US EPA Strengthens Air Quality Standards for Fine Particulate Matter
Today, on February 7, 2024, U.S. EPA announced its final air quality standard to govern fine particulate matter (PM 2.5), also known as soot. More specifically, U.S. EPA set an annual health-based national ambient air quality standard for PM 2.5 of 9 micrograms per cubic meter. This is a significant reduction from the previous standard of 12 micrograms per cubic meter.
In addition to strengthening the annual standard, U.S. EPA also modified the PM 2.5 monitoring network design criteria in order to improve data collection to account for environmental justice considerations. This modification is intended to account for proximity of populations at increased risk of health effects from PM 2.5 to sources of air pollution.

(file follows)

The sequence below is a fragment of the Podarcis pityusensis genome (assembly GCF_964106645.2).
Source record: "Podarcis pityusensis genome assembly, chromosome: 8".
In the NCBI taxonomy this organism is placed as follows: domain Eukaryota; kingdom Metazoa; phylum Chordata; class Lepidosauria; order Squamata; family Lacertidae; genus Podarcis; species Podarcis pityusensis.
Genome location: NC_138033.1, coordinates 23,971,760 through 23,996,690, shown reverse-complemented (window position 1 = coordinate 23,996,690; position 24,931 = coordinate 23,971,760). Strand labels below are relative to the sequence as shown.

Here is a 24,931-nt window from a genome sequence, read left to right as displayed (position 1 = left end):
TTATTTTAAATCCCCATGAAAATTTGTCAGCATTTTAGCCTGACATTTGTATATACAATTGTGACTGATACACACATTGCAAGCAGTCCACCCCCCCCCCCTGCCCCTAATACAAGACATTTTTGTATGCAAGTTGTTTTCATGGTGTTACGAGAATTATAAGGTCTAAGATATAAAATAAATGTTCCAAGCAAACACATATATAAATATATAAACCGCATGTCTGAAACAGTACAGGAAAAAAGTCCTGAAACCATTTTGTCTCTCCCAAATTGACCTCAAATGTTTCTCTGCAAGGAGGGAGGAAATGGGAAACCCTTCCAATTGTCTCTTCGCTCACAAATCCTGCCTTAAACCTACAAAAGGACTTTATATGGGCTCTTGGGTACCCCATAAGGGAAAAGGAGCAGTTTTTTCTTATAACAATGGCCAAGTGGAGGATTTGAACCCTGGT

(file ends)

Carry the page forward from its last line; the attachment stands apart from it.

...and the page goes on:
U.S. EPA estimates that the new, stricter PM 2.5 standard will help prevent up to 4,500 premature deaths and 290,000 lost workdays, and yield up to $46 billion in net health benefits in 2032.
U.S. EPA also maintains a separate 24-hour PM 2.5 standard, which protects against coarse particles. U.S. EPA has not revised this standard, currently set at 35 micrograms per cubic meter.
U.S. EPA estimates that the earliest possible year that states would need to demonstrate attainment of the standards is 2032.